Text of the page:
When Brice Ngameni, BSBA ‘12, arrived at Kogod, he wanted to focus on development economics, a topic he’d always found fascinating and one that deeply affected him—his home country, Cameroon, has suffered from economic uncertainty, government corruption, poor infrastructure, and high poverty rates for decades.
“I took classes in global metrics and finance modeling,” Ngameni said. “I took as many classes as I could that were related to my primary interests.”
His hard work and focus paid off when he landed a job at Citi that allowed him to focus on financing infrastructure in emerging markets in places like sub-Saharan Africa and Latin America.
“I spent a year [at Citi] working on projects in my home country, which was probably one of the most rewarding things in my professional career,” Ngameni said.
In 2015, he was promoted to assistant vice president of Citi Export & Agency Finance where he lent money to sovereign or corporate clients looking to raise funds for specific projects. In Zambia, he facilitated a $72 million transaction to help the government build bridges across the country. In Barbados, money went to a project installing water heaters across the island.
Even though he was making a positive impact on countries in need, Ngameni’s ultimate goal was to work for the government of Cameroon and give back to his country. A JD/MBA from Harvard University, he decided, was just the way to do it.
Ngameni explained his choice to go back to school by stating, “Law school makes a lot of sense, because I think a lot of the problems that we face in Africa and across emerging markets in general are related to the quality of our institutions.”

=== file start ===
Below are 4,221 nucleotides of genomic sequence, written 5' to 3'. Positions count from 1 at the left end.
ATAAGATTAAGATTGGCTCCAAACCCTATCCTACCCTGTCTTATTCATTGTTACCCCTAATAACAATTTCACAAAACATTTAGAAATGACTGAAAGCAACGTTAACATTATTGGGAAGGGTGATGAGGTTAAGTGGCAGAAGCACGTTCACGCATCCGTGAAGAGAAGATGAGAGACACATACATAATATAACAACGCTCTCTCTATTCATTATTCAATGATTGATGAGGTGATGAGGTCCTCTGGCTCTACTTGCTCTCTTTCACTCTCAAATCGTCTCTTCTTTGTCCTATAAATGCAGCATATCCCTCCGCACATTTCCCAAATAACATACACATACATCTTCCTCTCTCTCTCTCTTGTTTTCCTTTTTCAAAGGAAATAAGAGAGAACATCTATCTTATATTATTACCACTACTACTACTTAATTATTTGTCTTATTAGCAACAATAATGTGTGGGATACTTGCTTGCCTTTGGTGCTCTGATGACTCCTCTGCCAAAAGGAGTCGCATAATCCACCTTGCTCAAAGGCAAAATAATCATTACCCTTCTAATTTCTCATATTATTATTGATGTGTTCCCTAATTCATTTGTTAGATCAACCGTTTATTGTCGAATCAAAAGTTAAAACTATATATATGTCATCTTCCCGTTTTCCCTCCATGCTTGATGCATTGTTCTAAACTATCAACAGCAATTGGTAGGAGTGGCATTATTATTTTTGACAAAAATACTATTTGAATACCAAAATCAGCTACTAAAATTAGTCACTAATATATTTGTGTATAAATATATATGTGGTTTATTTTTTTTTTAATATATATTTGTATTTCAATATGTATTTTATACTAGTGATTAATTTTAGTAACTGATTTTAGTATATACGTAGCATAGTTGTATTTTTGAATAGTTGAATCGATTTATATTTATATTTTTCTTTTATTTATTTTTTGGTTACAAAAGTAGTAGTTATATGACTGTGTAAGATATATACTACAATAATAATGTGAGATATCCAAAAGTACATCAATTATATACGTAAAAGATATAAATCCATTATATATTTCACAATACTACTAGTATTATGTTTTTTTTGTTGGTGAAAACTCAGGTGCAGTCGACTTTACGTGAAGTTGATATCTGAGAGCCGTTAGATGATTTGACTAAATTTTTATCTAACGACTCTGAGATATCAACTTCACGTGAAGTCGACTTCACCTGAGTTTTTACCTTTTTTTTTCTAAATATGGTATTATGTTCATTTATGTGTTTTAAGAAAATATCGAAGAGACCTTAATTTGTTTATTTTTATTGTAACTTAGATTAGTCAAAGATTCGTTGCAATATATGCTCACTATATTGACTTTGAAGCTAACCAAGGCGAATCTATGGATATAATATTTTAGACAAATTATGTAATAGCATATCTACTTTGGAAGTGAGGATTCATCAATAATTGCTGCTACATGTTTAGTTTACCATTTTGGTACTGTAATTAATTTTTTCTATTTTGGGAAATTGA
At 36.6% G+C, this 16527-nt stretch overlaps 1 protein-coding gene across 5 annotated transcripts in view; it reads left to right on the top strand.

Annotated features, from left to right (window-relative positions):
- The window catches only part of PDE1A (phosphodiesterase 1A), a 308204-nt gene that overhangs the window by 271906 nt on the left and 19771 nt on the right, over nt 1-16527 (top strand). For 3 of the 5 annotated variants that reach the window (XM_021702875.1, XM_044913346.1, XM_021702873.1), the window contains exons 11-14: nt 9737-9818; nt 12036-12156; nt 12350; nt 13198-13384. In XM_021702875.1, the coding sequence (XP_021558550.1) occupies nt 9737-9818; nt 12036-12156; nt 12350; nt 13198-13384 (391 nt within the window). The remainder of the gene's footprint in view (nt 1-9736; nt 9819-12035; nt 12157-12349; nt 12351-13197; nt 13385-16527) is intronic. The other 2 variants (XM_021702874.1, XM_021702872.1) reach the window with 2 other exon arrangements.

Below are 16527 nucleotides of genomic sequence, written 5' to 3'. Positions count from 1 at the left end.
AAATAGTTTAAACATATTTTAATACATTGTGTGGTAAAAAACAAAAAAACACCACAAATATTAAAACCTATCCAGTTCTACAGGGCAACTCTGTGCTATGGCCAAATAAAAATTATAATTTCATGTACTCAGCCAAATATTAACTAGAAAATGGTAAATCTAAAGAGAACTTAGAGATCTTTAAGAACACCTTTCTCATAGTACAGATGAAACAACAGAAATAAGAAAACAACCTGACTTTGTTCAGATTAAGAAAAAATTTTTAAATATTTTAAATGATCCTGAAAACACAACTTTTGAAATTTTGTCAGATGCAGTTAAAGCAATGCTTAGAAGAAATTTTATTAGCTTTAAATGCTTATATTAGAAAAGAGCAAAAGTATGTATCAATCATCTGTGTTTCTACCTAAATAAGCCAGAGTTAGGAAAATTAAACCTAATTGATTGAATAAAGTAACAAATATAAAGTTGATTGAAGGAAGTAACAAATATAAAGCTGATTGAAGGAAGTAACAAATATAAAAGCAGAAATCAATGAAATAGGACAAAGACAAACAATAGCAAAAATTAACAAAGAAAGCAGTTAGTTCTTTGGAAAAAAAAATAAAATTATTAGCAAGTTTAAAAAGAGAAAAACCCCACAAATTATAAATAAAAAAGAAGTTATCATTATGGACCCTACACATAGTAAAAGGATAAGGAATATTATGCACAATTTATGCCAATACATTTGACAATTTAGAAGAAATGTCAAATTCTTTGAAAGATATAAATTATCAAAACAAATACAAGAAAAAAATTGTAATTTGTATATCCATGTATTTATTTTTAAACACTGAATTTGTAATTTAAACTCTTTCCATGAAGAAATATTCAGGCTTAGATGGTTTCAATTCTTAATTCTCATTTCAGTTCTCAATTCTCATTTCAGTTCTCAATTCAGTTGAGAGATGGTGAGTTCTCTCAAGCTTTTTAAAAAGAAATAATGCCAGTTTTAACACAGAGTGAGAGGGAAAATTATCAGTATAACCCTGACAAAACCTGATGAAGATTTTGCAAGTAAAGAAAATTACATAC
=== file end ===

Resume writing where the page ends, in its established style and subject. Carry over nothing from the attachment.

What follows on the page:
His decision to attend Harvard wasn’t due to the prestigious name but rather its potential to help him foster more international connections like the ones that he had already made at Citi, AU, and in his personal life.
Ngameni’s background in law and business has taught him that the three most essential qualities for progress and success in the work place are assertiveness, empathy, and being a good team player. He urged others not to underestimate how critical these skills are.
Ngameni attributed his ability to communicate across business cultures to his diverse experiences.
“Being from an emerging market country in my line of work was just incredibly useful—not just in Africa,” he said. “Many countries outside of America don’t have a ‘get straight to business’ kind of culture. My cross-cultural exposure helped me to build a rapport with clients and gain trust.”
At Harvard, Ngameni plans to take classes about international law and development to learn how to boost growth in his home country. His experience in Cameroon and the mission of the Kogod School of Business have inspired him.
“I [want] to do work that really allows me to make a positive contribution. I hope to support projects that will impact others,” he said.